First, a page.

Click here for a link to Cromer & District Foodbank:-
It’s amazing how our bank balance has remained almost untouched this week…clearly it was getting a hammering from frequent ‘pop ins’ to supermarkets, theoretically to get just milk and bread, but actually spending an awful lot more; clearly those marketing ploys work!
We contacted the Food Bank this week, an organisation that we support locally, to see about their operation in Cromer and Holt. Meeting the people who run it and talking about all the amazing work they do to support local people who are in difficulty was eye opening; we think we live in a affluent area, but there is much need in North Norfolk. We have offered our services, and hope to start training soon, joining the regular operation as well as hopefully being part of some exciting new local initiatives that are currently in the planning stages. It was an exciting meeting, and I very much look forward to getting stuck in. I hope to do some regular articles for this site regarding my experiences as a volunteer. Food Bank provides much needed support in the form of food and toiletries for many people who are currently in financial poverty; it is easy to support them, just pop a few extra tins or packets (non perishable) into your shopping basket each week, and give to one of their many collection points. If you get a few people together, you can end up with a carrier bag of food – all essential help for others less well off, and so easy to achieve.
Eating has gone from a pleasurable experience to one of mundane, repetitive functionality. There’s nothing wrong with the food…it’s just the same thing over and over. But I have actually struggled much more with the drinks; I didn’t realise quite how important tasty hot drinks were to my life! The first thing I am going to have on Monday morning is a huge cup of tea….
Anthony confessed to having raided the lemon curd and honey jars….as well as giving in to a scrumped grape from our underperforming grape vine outside, which must have been a sour experience, and not at all as satisfying as the filched honey! But he’s not the only one; our daughter Daisy has insisted on having a little of everything we eat, and even made some flat breads for herself with the flour, which she enjoyed immensely. I will most definitely be making those for the family from now on.
Sadly, not all the cooking has been successful: Thursday’s porridge was a disaster, as I thought that adding lemon curd to it instead of honey for a change would be tasty…it so wasn’t. What I should have done was tried a little, but I stirred a spoonful into the whole bowl (rather stupidly) and ruined mine completely. I thought afterwards that what I did was symptomatic of living in plenty for so many years – I am sure that someone who was used to being without would have approached things far more cautiously. Needless to say, I was livid with myself, and had a small cup of the soup for breakfast instead. Anthony, as ever with far more forgiving taste buds than mine, tucked in regardless; I am sure he would cope far better in a real food crisis than I would. Evidently I am far too picky, although this week has tempered that somewhat!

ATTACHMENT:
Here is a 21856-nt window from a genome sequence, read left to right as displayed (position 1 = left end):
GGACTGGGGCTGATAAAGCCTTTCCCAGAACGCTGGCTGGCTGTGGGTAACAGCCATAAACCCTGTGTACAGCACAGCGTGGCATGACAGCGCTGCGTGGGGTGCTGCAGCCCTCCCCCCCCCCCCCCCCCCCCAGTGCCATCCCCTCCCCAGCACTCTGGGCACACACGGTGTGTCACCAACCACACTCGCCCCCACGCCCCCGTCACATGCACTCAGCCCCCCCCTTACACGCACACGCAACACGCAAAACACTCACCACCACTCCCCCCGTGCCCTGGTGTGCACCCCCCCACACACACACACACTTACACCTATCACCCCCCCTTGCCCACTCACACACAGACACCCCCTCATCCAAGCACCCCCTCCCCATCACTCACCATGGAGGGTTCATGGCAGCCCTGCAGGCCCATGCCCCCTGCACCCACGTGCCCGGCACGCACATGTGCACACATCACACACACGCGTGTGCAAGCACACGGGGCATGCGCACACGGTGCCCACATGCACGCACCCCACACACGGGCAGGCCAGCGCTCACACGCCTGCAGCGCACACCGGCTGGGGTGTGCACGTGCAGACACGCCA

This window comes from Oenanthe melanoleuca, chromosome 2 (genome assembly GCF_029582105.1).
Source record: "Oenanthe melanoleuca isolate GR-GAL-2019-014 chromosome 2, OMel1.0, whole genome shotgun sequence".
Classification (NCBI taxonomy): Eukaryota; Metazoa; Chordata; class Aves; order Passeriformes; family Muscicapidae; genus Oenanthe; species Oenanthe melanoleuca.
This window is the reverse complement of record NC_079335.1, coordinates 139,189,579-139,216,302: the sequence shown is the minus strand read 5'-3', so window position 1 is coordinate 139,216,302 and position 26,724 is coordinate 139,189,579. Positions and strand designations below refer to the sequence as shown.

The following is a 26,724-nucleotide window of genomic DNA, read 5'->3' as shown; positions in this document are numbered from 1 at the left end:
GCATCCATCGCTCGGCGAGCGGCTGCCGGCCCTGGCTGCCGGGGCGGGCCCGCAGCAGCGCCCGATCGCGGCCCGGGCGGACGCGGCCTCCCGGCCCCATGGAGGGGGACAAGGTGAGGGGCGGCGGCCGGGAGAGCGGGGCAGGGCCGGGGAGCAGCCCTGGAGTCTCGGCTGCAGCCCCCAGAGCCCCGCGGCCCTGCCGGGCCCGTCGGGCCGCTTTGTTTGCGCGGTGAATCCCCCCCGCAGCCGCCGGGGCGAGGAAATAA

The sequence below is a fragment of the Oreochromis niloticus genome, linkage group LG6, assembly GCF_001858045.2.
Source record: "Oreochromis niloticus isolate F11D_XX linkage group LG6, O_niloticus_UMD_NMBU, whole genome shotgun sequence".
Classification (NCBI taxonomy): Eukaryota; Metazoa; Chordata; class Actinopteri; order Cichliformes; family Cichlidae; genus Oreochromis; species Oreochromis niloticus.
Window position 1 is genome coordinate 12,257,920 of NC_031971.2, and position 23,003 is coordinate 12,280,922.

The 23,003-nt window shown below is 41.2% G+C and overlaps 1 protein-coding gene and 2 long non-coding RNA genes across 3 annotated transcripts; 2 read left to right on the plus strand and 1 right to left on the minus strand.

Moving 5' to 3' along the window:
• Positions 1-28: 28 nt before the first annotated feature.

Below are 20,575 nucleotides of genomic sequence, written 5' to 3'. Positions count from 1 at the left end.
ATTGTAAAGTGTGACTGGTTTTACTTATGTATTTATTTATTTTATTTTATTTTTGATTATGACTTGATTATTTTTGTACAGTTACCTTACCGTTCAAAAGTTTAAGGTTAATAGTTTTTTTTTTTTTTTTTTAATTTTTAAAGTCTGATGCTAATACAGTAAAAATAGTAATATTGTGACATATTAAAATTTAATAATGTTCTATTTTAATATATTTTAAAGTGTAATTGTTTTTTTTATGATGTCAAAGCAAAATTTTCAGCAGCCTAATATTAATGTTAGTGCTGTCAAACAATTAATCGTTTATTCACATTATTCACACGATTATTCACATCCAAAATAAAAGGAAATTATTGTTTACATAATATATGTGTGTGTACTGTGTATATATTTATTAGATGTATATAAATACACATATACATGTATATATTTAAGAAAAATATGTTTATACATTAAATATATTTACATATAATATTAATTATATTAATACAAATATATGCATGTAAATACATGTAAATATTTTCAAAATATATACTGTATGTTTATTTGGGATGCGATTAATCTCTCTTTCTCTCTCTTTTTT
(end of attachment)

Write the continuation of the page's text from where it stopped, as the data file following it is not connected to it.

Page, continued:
Making the second batch of soup, I thought I would ring the changes, and used the little bit of curry powder to make a smooth curried vegetable soup. I also had a small bowl of chickpeas leftover, and a tiny amount of lentils. This made a nice, thick satisfying soup, to ring the changes for the latter half of the week.
I am so glad that I saved 4 small potatoes and ½ an onion for emergencies, as I have used them to make fadge, which is an old Irish recipe for potato pancakes. They are so easy to make, and a tasty change from porridge in the mornings (see recipe below). They really stick to the ribs, and it’s nice to have something savoury in the morning. I had to cook the potato the day before, (you could use leftovers) and just mash them with a little oil and salt, but they worked just as well. They would be amazing topped with a fried egg, with beans and mushrooms on the side…but that’s for next week! Remember, this is a restricted-ingredients recipe for this week, so if you’re trying it and want to add more flavourings or onion, feel free! I am going to try adding some oats tomorrow, to see if that makes it more filling, and holds us for longer.
Fadge: Makes one large pancake for 2 people
8oz cooked mashed potato
2 oz plain flour
¼ onion, finely chopped
A little oil
A couple of pinches of dried oregano
Gently fry the onion for a few minutes, and then turn off heat. Heat the mash up slightly in a microwave to loosen it a little (don’t make it too hot or you’ll burn your fingers). Add the flour, onion, oregano, 2 tsp oil and good pinch of salt, and mix. Add in 2 tablespoons of warm water, and bring together into dough. On a lightly floured surface, knead gently until it is smooth, and then press out into a round, about ½ inch thick. Cut in half (this makes it easier to flip over in the pan). Put a little more oil in the frying pan that you fried the onions in, heat up on a medium heat, and place the potato pancakes in. Cook gently for about 3-4 mins on each side, until the pancakes are browned and cooked through, being careful that they do not burn. Serve immediately.